New York State requires all motor vehicles registered in the state to be insured. To register a vehicle in Buffalo, or anywhere in New York, the owner must purchase a minimum automobile insurance policy from an insurance company licensed by the New York Insurance Department. That insurance policy must have certain coverages, including: (1) first-party no-fault personal injury protection (“PIP”); (2) supplementary uninsured motorist protection; (3) bodily injury; and (4) property damage. The first two coverages are “first party” coverages, meaning that they insure the driver and/or occupant of the insured vehicle or, potentially, the named insured and resident-relatives of the named insured not occupying the insured vehicle. The second two coverages are third-party coverages, meaning that they insure against claims made by third parties (other drivers and pedestrians on the road).
The Insurance Department has set forward minimum coverage amounts for each type of coverage:
Insurance companies that issue policies in New York must report issuances, and lapses in coverage, to the Department of Motor Vehicles.
Penalties for Driving without Insurance in Buffalo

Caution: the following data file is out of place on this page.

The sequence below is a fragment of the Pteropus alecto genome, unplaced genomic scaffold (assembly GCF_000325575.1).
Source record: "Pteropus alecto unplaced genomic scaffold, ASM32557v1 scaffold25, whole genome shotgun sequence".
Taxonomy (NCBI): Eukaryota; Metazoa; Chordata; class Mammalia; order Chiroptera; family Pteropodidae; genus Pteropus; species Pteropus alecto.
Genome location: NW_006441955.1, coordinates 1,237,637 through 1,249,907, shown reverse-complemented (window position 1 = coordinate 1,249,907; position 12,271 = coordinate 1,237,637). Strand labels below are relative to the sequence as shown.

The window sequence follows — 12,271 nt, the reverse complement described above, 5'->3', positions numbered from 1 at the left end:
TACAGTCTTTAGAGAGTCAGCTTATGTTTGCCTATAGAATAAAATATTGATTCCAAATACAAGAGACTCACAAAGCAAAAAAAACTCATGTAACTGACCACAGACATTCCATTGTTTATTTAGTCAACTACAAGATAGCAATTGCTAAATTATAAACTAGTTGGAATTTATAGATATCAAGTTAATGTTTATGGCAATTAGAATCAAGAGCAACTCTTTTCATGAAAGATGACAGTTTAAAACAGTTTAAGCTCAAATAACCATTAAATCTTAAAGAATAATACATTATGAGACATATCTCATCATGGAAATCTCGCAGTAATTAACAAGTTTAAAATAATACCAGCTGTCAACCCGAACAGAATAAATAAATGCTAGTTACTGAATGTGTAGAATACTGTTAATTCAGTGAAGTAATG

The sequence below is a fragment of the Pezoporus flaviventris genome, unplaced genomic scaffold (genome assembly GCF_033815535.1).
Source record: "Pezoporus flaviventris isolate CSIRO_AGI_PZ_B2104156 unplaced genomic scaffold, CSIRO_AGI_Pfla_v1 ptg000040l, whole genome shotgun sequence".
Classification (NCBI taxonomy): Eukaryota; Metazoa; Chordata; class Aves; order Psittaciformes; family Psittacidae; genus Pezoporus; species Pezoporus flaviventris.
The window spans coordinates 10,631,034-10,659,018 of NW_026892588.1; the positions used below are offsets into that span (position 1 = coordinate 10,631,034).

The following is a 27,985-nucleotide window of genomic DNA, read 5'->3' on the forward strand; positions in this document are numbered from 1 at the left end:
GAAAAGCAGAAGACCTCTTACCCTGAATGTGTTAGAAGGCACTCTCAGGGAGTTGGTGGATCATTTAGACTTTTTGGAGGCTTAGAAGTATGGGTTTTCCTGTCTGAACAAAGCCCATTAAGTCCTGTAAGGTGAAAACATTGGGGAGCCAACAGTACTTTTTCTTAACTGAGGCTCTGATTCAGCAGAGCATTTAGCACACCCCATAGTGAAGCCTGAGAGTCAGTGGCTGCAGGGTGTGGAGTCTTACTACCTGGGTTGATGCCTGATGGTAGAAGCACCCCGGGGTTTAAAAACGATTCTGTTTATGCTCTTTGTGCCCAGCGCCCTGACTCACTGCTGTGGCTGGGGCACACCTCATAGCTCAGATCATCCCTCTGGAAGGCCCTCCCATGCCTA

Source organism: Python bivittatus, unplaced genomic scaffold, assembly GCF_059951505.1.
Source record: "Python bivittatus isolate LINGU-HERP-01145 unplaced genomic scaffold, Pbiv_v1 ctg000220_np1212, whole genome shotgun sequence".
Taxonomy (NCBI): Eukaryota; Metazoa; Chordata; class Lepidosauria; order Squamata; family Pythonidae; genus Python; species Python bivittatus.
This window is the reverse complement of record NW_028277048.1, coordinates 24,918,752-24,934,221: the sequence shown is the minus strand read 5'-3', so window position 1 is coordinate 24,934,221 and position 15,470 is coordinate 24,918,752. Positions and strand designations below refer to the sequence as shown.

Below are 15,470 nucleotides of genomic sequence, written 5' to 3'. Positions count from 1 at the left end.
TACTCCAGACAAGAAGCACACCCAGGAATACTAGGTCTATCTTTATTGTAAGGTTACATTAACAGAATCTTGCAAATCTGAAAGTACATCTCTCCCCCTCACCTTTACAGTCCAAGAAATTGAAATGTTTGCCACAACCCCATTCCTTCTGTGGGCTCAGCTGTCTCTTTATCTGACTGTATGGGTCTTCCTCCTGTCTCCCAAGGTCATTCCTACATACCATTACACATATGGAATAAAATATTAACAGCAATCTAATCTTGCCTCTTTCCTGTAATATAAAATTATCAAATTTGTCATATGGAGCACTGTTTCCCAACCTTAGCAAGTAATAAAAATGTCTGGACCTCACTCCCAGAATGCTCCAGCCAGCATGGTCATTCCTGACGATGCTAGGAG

Drivers must carry proof of insurance with them at all times and be able to show some type of valid insurance document to law enforcement upon request. Non-compliance can result in a fine, suspension of your driver’s license and a misdemeanor or felony charge, depending on the circumstances. When lack of insurance results in revocation of a vehicle’s registration, the driver is fined $8 per day for the first 30 days, $10 per day for the next 30 days, and $12 per day for the following 30 days.. This means a driver could face penalties close to $1000 if minimum coverage policy is not obtained within 90 days of receiving the citation.
Personal Injury Protection Vehicle Insurance
Because New York is a no-fault state, Buffalo drivers must carry Personal Injury Protection, or “PIP”, which covers medical expenses and lost wages incurred by pedestrians, passengers and drivers injured in an automobile accident.
Optional Vehicle Insurance
Additional Personal Injury Protection (“APIP”) and Optional Basic Economic Loss (“OBEL”) provide excess insurance coverage for economic losses—be it lost wages or medical expenses—beyond the state minimum afforded by PIP. Because PIP coverage is limited to $50,000 for lost wages and medical expenses, and compensation for lost wages is limited to $2,000 per month or 80% of lost wages—whichever is less—sufficient APIP and OBEL coverage is critical to ensure compensation for economic losses following your collision.
Insurance companies that issue policies in New York can use a driver’s credit history to determine policy rates. Depending on the credit score, an insurer can also decide whether payments will be made quarterly or monthly. Moreover, an insurer can require an applicant with a poor credit score to pay the entire premium upfront before a policy is issued.
If you or a loved one has been hurt in a car accident, contact our Buffalo car accident lawyers 24/7 at (844) 444-4444 to receive a free consultation.